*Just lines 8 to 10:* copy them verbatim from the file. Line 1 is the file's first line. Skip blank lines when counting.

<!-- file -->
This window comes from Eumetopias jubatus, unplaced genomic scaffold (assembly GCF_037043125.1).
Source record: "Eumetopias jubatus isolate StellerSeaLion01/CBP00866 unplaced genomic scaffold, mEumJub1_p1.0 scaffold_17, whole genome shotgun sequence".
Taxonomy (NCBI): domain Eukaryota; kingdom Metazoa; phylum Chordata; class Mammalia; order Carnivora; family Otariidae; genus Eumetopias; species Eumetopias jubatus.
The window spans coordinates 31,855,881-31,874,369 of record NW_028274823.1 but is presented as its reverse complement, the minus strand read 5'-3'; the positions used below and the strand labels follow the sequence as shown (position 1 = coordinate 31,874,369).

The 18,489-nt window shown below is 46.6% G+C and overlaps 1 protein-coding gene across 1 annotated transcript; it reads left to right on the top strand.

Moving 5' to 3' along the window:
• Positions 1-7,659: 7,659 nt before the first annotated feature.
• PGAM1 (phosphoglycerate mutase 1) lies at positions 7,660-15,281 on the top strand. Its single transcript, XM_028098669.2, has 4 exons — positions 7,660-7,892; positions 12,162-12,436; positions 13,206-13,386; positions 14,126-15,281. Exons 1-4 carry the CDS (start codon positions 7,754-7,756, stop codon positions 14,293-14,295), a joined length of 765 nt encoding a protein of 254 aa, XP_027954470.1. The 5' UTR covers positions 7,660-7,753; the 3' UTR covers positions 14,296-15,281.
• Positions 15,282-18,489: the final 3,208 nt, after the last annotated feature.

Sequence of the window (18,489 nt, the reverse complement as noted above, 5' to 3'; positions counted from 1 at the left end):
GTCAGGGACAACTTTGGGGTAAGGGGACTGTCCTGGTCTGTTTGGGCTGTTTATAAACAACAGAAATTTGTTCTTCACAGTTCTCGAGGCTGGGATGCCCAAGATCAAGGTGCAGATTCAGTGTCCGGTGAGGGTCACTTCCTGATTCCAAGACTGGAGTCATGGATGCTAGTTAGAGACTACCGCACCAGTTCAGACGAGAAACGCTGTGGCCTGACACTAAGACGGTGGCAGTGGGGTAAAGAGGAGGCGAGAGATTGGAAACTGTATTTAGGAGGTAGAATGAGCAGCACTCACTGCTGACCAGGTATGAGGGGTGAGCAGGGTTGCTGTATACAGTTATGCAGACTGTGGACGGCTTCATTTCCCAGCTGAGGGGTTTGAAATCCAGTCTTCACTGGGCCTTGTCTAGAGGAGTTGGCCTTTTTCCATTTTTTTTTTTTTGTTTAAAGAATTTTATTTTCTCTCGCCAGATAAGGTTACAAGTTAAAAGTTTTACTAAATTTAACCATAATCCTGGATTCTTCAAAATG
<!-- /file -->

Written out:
• PGAM1 (phosphoglycerate mutase 1) lies at positions 7,660-15,281 on the top strand. Its single transcript, XM_028098669.2, has 4 exons — positions 7,660-7,892; positions 12,162-12,436; positions 13,206-13,386; positions 14,126-15,281. Exons 1-4 carry the CDS (start codon positions 7,754-7,756, stop codon positions 14,293-14,295), a joined length of 765 nt encoding a protein of 254 aa, XP_027954470.1. The 5' UTR covers positions 7,660-7,753; the 3' UTR covers positions 14,296-15,281.
• Positions 15,282-18,489: the final 3,208 nt, after the last annotated feature.

Sequence of the window (18,489 nt, the reverse complement as noted above, 5' to 3'; positions counted from 1 at the left end):